Tuesday, July 31, 2012
Book Review: Task Force Intrepid: The Gold of Katanga
In this case, the cavalry is Task Force Intrepid.
A team of international badasses led by Willem Kruger, who was born in South Africa but spent much of his life battling across the face of Africa as a member of several elite fighting units. I remember when I was a youngster during the 80's, hearing about the Selous Scouts and the Rhodesian SAS, but at the time, I didn't know much about them. Now, thanks to the much greater body of knowledge we all have access to, more of us are learning about these elite bush fighters and the many dirty wars they engaged in. Many military minds feel that the Scouts and the Rhodesian SAS perfected some of the best light infantry training and battle techniques around.
Back to the book. Kruger and several of his "private security consultant" buddies kit up and fly over to the DRC, or Democratic Republic of the Congo. They learn that both of Katanga's mines are occupied by Rebel scum, and what's more, a number of missionaries have been taken hostage, with a two million dollar price tag on their heads. TF Intrepid is asked to chopper in and take out the bad guys guarding the mining camps, with extreme prejudice.
I don't want to give away spoilers, so I'll stop relaying the plot at this point. What follows in the book is a lot of high-quality action and adventure, as Kruger and his men begin to kick serious butt. The weapons and tactics are laid out for the reader in an easily digestible fashion, and you can see that the author, Dan Tharp, has really done his homework. You can feel the heat and the sand underneath your boots, you can see the AK-toting scumbags get blown to pieces by .50 caliber sniper fire, and you can feel the R4 assault rifle buck and roar in your hands as you turn rapist filth into buzzard meat. Although the book isn't one big shootout, Tharp does an excellent job of keeping the story moving and not letting the reader bog down in political details or get bored waiting around for the next gunfight.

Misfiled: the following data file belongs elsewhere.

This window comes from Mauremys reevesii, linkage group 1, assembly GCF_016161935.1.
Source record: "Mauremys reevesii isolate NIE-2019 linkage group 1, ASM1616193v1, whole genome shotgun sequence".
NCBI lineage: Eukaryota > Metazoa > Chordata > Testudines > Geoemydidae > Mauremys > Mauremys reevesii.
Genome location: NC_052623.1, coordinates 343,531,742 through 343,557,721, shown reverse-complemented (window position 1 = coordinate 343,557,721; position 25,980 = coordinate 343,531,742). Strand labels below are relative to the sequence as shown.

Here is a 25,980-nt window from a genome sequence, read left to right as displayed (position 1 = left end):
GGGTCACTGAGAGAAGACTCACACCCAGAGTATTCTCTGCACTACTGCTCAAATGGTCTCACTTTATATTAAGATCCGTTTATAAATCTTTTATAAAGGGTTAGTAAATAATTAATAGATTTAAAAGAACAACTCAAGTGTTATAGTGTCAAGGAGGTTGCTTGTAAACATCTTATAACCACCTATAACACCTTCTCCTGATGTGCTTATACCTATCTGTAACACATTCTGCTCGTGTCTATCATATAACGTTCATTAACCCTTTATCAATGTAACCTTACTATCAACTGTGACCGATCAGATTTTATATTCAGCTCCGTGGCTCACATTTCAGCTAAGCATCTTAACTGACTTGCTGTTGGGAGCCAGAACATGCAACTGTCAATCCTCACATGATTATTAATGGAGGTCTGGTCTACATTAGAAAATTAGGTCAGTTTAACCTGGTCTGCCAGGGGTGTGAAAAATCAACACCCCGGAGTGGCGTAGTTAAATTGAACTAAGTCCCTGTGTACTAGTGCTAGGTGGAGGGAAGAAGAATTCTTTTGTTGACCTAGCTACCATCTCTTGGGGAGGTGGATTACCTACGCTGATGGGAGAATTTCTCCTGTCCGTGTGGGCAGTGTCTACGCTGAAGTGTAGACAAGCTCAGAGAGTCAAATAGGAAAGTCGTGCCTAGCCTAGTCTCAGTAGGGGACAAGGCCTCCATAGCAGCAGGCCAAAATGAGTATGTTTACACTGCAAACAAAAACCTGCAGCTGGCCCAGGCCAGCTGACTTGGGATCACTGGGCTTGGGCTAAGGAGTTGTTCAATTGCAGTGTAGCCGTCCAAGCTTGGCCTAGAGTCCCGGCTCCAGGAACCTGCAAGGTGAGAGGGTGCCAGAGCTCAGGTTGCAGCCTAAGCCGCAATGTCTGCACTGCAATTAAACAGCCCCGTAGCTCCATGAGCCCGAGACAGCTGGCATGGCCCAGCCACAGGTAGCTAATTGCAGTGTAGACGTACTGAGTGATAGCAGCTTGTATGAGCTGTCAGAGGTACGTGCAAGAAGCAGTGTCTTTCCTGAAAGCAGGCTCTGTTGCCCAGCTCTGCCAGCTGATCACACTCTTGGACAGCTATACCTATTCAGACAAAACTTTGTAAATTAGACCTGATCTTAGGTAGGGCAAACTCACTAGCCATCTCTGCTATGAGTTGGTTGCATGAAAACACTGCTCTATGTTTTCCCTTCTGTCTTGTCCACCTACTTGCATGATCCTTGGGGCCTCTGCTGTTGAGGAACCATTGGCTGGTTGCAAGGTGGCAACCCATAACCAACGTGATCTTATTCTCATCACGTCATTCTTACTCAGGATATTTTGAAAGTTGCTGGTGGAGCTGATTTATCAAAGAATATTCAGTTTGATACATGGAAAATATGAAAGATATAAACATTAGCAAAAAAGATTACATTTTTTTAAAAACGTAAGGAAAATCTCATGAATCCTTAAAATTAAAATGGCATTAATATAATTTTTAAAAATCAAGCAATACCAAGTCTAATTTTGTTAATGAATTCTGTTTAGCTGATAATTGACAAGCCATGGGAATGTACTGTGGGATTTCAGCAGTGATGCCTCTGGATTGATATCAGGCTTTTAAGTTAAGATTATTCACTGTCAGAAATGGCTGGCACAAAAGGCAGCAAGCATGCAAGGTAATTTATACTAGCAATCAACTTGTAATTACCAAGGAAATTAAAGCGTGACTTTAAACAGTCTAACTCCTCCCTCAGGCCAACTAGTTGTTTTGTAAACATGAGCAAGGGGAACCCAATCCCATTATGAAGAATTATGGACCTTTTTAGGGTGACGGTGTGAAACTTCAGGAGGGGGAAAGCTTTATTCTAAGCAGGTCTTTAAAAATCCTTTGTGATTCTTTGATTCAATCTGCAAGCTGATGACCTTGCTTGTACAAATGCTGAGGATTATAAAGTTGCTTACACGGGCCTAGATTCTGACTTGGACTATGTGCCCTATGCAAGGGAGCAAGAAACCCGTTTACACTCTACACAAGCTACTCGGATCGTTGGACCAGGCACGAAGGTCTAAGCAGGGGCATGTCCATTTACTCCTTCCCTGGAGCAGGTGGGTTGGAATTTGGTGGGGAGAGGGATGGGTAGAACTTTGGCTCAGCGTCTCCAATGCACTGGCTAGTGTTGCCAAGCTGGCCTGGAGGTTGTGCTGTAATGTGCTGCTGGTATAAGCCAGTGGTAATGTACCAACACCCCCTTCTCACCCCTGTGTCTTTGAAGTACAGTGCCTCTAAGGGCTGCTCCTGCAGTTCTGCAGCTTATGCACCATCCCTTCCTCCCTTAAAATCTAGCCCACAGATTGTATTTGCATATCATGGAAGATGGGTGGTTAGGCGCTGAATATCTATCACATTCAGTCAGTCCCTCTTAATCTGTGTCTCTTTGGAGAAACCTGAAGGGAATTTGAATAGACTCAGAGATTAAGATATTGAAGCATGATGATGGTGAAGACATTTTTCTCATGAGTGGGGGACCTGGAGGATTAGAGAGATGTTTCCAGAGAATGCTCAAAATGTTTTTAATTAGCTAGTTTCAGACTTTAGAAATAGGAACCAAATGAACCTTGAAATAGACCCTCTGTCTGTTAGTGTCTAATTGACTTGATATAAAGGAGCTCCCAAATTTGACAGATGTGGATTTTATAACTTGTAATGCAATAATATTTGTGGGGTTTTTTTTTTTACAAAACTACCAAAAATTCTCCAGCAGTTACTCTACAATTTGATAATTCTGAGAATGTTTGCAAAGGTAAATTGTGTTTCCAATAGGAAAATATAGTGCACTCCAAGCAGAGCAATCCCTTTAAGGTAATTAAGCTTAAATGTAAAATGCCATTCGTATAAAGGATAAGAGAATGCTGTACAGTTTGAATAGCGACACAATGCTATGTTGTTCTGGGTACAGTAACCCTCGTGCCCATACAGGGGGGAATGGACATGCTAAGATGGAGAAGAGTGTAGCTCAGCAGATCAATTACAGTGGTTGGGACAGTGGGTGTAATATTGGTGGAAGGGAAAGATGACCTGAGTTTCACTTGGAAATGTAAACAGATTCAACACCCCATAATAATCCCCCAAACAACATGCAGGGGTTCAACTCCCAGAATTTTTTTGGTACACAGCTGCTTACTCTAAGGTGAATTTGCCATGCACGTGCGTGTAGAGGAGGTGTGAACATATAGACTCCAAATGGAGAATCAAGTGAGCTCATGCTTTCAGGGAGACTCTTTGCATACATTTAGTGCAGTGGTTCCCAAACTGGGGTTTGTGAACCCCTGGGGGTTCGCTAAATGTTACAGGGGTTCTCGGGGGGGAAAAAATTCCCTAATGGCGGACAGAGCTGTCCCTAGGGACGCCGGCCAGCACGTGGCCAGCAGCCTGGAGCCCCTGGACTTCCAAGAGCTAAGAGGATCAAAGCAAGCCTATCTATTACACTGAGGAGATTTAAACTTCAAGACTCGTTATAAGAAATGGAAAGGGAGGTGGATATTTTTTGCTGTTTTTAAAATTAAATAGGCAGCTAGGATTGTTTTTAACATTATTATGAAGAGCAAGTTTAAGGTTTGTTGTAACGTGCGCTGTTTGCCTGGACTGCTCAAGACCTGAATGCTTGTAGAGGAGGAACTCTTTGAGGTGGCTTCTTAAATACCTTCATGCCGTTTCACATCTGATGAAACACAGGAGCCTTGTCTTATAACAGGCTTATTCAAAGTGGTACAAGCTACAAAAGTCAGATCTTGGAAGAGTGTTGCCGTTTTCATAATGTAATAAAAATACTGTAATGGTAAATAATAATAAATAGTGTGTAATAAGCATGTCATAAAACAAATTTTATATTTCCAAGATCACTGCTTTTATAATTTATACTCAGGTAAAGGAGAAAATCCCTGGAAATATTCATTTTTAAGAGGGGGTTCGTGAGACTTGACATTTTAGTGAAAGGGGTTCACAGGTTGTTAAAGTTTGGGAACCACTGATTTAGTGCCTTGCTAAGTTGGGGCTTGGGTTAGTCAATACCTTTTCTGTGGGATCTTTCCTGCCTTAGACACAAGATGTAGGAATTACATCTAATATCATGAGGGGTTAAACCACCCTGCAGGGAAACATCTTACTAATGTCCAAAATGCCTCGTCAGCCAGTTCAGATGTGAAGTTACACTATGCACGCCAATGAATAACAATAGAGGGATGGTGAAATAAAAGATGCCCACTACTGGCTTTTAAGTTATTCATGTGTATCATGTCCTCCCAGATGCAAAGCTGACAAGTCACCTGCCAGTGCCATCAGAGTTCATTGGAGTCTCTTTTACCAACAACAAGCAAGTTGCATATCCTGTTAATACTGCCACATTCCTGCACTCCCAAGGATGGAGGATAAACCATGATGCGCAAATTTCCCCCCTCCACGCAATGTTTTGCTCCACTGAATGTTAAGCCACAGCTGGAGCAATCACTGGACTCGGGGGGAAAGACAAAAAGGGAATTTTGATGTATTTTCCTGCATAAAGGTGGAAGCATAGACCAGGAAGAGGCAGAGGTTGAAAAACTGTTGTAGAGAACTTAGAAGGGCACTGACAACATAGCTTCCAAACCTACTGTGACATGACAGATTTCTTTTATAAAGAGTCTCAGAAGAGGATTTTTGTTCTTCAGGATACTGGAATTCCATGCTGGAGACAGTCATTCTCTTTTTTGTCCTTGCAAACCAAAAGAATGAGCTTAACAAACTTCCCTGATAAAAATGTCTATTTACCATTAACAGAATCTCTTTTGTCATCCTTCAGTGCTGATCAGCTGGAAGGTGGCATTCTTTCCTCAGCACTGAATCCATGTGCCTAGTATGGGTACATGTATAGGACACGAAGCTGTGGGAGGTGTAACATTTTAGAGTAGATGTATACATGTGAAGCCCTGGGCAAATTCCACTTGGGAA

All in all, if this book had been published 30 years ago, with "Able Team" or "Phoenix Force" above the words "The Gold of Katanga", and instead of Willem Kruger you had Carl Lyons or Yakov Katzenelenbogen leading their respective kill teams, you wouldn't much be able to tell the difference. I hope Dan Tharp understands that, coming from me, that is pretty high praise, since stories like this were the bread and butter of my childhood, and I still enjoy reading them, decades later.
Dan has another TFI book out, Highway to Hell, and I hope to read and review it soon.